The combination of immunotherapy and chemotherapy is regarded as a promising approach for the treatment of certain types of cancer. However, the underlying mechanisms need to be fully investigated to guide the design of more efficient protocols for cancer chemoimmunotherapy. It is well known that danger-associated molecular patterns (DAMPs) can activate immune cells, including dendritic cells (DCs), via Toll-like receptors (TLRs); however, the role of DAMPs released from chemical drug-treated tumor cells in the activation of the immune response needs to be further elucidated. Here, we found that colorectal cancer (CRC) cells treated with oxaliplatin (OXA) and/or 5-fluorouracil (5-Fu) released high levels of high-mobility group box 1 (HMGB1) and heat shock protein 70 (HSP70). After OXA/5-Fu therapy, the sera of CRC patients also exhibited increased levels of HMGB1 and HSP70, both of which are well-known DAMPs. The supernatants of dying CRC cells treated with OXA/5-Fu promoted mouse and human DC maturation, with upregulation of HLA-DR, CD80 and CD86 expression and enhancement of IL-1β, TNF-α, MIP-1α, MIP-1β, RANTES and IP-10 production. Vaccines composed of DCs pulsed with the supernatants of chemically stressed CRC cells induced a more significant IFN-γ-producing Th1 response both in vitro and in vivo. However, the supernatants of chemically stressed CRC cells failed to induce phenotypic maturation and cytokine production in TLR4-deficient DCs, indicating an essential role of TLR4 in DAMP-induced DC maturation and activation. Furthermore, pulsing with the supernatants of chemically stressed CRC cells did not efficiently induce an IFN-γ-producing Th1 response in TLR4-deficient DCs. Collectively, these results demonstrate that DAMPs released from chemically stressed cancer cells can activate DCs via TLR4 and enhance the induction of an anti-tumor T-cell immune response, delineating a clinically relevant immuno-adjuvant pathway triggered by DAMPs.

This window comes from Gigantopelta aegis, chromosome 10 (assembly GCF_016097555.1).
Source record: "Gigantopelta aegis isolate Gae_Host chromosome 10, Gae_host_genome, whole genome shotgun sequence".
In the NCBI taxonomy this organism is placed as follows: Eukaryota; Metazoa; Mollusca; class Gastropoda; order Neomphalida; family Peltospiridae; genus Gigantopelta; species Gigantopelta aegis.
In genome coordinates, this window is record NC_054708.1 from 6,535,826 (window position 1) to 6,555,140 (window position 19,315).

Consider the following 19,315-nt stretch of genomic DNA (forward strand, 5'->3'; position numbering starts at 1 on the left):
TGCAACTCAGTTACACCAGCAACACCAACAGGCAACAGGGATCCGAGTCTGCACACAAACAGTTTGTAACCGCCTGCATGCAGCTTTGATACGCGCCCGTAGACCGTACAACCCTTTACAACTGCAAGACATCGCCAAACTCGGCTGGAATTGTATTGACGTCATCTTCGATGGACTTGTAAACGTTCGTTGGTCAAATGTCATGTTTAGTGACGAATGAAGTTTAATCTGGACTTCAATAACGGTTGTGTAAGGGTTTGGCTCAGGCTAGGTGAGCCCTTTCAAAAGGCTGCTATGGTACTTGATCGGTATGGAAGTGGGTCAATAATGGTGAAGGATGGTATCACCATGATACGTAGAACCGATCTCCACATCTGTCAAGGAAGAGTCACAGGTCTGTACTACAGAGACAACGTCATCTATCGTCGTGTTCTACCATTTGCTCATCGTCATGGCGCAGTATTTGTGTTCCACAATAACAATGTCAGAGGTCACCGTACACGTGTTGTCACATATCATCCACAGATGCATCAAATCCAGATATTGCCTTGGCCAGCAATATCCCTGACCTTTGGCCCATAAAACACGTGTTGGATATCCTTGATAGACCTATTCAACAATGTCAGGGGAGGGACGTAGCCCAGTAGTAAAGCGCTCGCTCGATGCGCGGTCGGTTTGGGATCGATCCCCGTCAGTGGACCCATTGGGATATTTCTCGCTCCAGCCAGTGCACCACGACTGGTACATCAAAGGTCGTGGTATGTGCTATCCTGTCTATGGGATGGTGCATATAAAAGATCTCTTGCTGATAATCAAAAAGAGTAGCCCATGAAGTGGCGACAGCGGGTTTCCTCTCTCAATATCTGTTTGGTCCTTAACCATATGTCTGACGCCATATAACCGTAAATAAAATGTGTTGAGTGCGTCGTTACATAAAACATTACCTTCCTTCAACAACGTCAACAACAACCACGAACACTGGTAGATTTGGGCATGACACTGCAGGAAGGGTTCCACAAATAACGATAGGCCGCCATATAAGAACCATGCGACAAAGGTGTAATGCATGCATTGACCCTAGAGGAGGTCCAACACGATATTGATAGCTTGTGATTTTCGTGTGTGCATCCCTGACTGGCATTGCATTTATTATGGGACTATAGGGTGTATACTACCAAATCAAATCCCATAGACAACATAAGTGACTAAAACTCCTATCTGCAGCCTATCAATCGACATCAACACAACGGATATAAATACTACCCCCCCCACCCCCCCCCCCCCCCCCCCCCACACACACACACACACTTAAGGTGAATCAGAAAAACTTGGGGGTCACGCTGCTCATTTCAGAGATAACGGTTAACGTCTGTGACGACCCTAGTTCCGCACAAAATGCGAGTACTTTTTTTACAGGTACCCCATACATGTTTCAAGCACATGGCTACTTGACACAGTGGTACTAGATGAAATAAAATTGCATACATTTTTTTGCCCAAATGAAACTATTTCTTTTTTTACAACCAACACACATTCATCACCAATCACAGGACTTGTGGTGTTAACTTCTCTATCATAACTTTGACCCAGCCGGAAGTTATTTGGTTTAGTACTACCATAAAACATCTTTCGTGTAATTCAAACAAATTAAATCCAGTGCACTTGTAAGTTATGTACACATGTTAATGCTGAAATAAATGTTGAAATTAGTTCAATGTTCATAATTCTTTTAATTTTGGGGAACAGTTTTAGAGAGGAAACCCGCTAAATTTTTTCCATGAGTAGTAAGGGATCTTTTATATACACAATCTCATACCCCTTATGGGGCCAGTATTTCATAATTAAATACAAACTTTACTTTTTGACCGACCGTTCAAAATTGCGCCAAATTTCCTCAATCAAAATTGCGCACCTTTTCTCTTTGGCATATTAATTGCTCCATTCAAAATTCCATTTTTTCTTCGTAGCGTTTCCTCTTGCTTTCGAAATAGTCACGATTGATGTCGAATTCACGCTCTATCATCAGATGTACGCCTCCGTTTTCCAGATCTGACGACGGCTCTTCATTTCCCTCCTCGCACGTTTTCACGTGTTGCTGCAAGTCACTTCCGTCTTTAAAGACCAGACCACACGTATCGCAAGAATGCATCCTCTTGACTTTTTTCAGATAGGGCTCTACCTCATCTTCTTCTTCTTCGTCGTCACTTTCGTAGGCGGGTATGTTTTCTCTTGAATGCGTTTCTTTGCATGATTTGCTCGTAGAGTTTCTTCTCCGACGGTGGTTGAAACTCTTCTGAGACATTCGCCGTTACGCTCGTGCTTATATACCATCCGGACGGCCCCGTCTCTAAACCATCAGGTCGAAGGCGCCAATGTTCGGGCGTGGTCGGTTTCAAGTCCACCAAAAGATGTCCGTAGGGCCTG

Colorectal cancer (CRC) is the third most common cancer and the third leading cause of cancer deaths in developed countries. Oxaliplatin (OXA)- and 5-fluorouracil (5-Fu)-based FOLFOX chemotherapy is the first-line therapeutic regimen in the treatment of patients with advanced CRC.1,2 Chemical drugs mainly kill tumor cells through cytotoxic effects and also kill normal cells at the same time, which causes lymphopenia and suppresses the immune system's function. Immunotherapy is now becoming a promising approach for CRC treatment, and much attention has been paid to the combination of chemotherapy and immunotherapy. Efficiently killing tumor cells with chemical drugs while enhancing induction of the anti-tumor immune response is becoming increasingly important. CRC cells treated with OXA and 5-Fu may release danger-associated molecular patterns (DAMPs), which play important roles in immunogenic tumor cell death. Through experiments performed in vivo and in vitro, DAMPs induced by chemical drugs have been demonstrated to stimulate dendritic cells (DCs) to induce an anti-cancer immune response.3,4,5 However, DAMPs also play a putative role in the promotion of tumor progression by attracting immature myeloid cells and triggering tumor cell proliferation.6,7,8 Thus, how to more efficiently trigger an anti-cancer immune response mediated by DAMPs is worthy of attention.